In the 2009 budget year, U.S. Customs agents and other officials made 14,481 seizures valued at $260.7 million dollars. When the final tally for 2010 budget year is in, the figures will be much higher, Halverson said, noting that in just one operation U.S. agents in Baltimore working with London police seized eight containers of counterfeit shoes and handbags.
One recent IPR Center enforcement action, called “Operation in Our Sites” seized the domain names of seven websites that allow visitors to stream or illegally download first-run movies, often just within hours of hitting the theaters.
Halverson took me to the IPR’s operations room, where undercover agents search out websites and plot ways to disrupt them. The room, with a huge video monitor on the far wall, also functions as a command post to run operations in the field.
“Our undercover operation here is just Internet-based. We don’t have any face-to-face meetings,” one agent said, explaining they use “undercover computers” that allow them to trawl for counterfeiters without being identified.
After making a buy and confirming it is a counterfeit item, ICE agents will get a court order to seize the site’s domain name and shut it down. But a longer criminal investigation is required to seize assets and put people in jail, the agent said.
Many owners of the domain names, such as Ericwhy, are overseas, making it difficult for U.S. law enforcement to go after them. So often the most viable option is to close the site, another agent said.
While it often seems the counterfeit industry in China is mostly Mom and Pop, Washington sees the problems caused by fake goods as much bigger and more sinister than many imagine. “Counterfeiting and piracy is increasingly the focus of organized crime,” said Morton, who heads ICE, the U.S. government’s second-largest criminal investigation agency after the FBI.
“There’s a lot of money in it and you need a fairly sophisticated operation to pull it off. You need an ability to manufacture goods on a grand scale, you need a shipping network,” Morton said in an interview in his office at ICE headquarters with a view of the Washington Monument and Potomac River.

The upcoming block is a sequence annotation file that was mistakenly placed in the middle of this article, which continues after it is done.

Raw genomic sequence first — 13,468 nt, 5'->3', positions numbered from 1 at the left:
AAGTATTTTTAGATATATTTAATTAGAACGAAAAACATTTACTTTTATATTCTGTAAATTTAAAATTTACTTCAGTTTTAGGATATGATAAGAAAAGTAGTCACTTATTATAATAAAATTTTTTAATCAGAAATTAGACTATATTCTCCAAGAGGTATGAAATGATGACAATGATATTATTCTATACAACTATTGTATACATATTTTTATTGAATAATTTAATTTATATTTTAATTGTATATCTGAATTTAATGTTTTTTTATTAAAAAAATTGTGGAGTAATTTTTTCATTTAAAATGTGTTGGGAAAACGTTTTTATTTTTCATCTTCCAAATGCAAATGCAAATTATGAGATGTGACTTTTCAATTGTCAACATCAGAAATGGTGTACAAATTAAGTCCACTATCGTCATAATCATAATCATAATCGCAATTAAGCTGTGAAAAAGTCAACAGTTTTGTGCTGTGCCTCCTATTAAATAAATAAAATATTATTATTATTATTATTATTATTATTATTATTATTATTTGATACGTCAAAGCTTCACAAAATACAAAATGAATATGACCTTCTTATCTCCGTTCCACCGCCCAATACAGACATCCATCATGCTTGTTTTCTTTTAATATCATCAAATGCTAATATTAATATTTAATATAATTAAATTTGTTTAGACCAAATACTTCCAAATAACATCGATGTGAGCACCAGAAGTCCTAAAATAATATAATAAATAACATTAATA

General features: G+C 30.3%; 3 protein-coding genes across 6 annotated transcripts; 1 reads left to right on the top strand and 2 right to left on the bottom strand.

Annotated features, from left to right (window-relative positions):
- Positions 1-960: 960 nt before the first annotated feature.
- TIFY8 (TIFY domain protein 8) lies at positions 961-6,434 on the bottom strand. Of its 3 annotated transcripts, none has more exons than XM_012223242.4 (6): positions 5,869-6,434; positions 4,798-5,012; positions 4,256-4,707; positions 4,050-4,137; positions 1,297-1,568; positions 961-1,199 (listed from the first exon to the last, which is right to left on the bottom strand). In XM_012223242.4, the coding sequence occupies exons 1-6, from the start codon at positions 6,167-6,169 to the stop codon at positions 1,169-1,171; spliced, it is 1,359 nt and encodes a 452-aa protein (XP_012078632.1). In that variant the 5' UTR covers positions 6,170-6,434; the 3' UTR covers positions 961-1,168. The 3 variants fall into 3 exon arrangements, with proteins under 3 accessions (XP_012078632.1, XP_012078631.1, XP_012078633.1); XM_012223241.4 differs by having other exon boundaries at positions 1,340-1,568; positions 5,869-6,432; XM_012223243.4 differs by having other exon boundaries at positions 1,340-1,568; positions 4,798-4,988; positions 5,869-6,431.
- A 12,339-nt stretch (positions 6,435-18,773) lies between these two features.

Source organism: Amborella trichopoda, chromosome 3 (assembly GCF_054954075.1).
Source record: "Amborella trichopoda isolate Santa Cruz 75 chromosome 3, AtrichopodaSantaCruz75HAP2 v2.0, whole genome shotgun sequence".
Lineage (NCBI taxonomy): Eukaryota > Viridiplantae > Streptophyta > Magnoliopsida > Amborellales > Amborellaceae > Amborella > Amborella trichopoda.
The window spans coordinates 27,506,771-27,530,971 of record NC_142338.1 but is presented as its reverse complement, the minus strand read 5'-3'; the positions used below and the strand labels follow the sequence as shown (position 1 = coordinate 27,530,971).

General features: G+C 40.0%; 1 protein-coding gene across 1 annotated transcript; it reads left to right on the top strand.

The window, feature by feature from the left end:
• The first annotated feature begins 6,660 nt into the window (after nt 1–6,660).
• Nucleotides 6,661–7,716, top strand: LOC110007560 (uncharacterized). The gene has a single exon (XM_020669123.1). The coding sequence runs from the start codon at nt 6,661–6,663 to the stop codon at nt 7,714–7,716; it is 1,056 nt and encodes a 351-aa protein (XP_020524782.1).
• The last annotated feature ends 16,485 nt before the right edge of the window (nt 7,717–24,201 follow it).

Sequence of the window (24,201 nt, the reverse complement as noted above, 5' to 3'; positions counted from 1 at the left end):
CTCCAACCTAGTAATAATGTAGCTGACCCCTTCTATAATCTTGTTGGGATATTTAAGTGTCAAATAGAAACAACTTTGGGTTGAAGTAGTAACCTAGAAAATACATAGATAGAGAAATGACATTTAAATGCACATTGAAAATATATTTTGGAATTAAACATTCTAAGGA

“It literally affects every segment of American manufacturing and business,” he continued, ticking off examples: “Counterfeit aircraft engine parts, counterfeit ball bearings for machines, counterfeit pharmaceuticals, counterfeit electronics.”
The Internet has made it much easier for unscrupulous companies to sell fake or pirated goods. “You don’t have to go to the corner of Fourth and Main to buy your fake Gucci handbag. You can order it over the Internet,” Morton said.
Counterfeit products are also increasingly sophisticated and hard to distinguish from the real thing. In the old days, Morton said, everyone knew an item was a knock-off because it looked like a cheaper version of the original. But now, counterfeiters want to mimic the item as closely as possible to get higher prices and profits.
One new tool Washington hopes will help in the international fight is a proposed Anti-Counterfeiting Trade Agreement. Negotiators from the United States, the 27 nations of the European Union, Japan, Australia, Canada, South Korea, Mexico, Morocco, Singapore and Switzerland reached a tentative agreement in late September on the pact, which has been years in the making.
With support from groups such as the U.S. Chamber of Commerce and the Business Software Alliance, Congress is preparing legislation giving the U.S. Justice Department broad new powers to take down “rogue websites,” both at home and overseas.
“Sites like this one (ericwhy.com) are stealing the ideas and designs of legitimate, hardworking manufacturers to line the pockets of foreign criminal networks,” said Rob Calia, senior director for counterfeiting and piracy at the U.S. Chamber.
“It’s theft, plain and simple, and it’s hurting our economy.”
It is on the Internet where counterfeit traders in China are finding a growing market, not to mention a safer place from which to deal. Chat rooms on sites such as thefashionspot.com are dedicated solely to finding suppliers and discussing bags. Other sites such as Replica Underground offer members direct links to Chinese suppliers.
The consensus in the chat rooms is that the best quality fakes that can be bought from websites come from Jacky, Catty and Joy -- all pseudonyms.
Joy, 30, started selling fake Louis Vuittons as a sideline. Having spent a couple of years overseas, she banters with potential customers on her website in flawless English. But behind the cheery facade is a troubled pirate.